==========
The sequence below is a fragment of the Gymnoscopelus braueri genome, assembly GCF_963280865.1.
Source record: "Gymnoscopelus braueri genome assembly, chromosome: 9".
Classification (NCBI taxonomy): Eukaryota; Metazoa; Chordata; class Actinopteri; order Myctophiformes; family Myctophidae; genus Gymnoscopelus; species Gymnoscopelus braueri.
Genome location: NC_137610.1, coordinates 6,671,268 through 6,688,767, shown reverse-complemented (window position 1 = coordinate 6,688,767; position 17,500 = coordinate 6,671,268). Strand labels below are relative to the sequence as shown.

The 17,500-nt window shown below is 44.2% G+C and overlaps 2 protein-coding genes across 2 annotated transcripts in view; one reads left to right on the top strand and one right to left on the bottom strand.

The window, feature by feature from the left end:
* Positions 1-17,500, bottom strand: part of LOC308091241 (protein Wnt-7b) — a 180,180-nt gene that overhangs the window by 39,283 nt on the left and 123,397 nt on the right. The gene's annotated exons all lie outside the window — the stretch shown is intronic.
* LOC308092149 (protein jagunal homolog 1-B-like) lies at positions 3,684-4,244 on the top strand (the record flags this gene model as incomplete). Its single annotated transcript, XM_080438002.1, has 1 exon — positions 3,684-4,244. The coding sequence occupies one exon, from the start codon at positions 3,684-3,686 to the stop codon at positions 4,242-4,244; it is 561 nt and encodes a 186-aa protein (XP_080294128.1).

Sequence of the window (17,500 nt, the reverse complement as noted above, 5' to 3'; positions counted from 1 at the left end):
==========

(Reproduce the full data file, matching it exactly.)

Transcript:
The sequence below is a fragment of the Gymnoscopelus braueri genome, assembly GCF_963280865.1.
Source record: "Gymnoscopelus braueri genome assembly, chromosome: 9".
Classification (NCBI taxonomy): Eukaryota; Metazoa; Chordata; class Actinopteri; order Myctophiformes; family Myctophidae; genus Gymnoscopelus; species Gymnoscopelus braueri.
Genome location: NC_137610.1, coordinates 6,671,268 through 6,688,767, shown reverse-complemented (window position 1 = coordinate 6,688,767; position 17,500 = coordinate 6,671,268). Strand labels below are relative to the sequence as shown.

The 17,500-nt window shown below is 44.2% G+C and overlaps 2 protein-coding genes across 2 annotated transcripts in view; one reads left to right on the top strand and one right to left on the bottom strand.

The window, feature by feature from the left end:
* Positions 1-17,500, bottom strand: part of LOC308091241 (protein Wnt-7b) — a 180,180-nt gene that overhangs the window by 39,283 nt on the left and 123,397 nt on the right. The gene's annotated exons all lie outside the window — the stretch shown is intronic.
* LOC308092149 (protein jagunal homolog 1-B-like) lies at positions 3,684-4,244 on the top strand (the record flags this gene model as incomplete). Its single annotated transcript, XM_080438002.1, has 1 exon — positions 3,684-4,244. The coding sequence occupies one exon, from the start codon at positions 3,684-3,686 to the stop codon at positions 4,242-4,244; it is 561 nt and encodes a 186-aa protein (XP_080294128.1).

Sequence of the window (17,500 nt, the reverse complement as noted above, 5' to 3'; positions counted from 1 at the left end):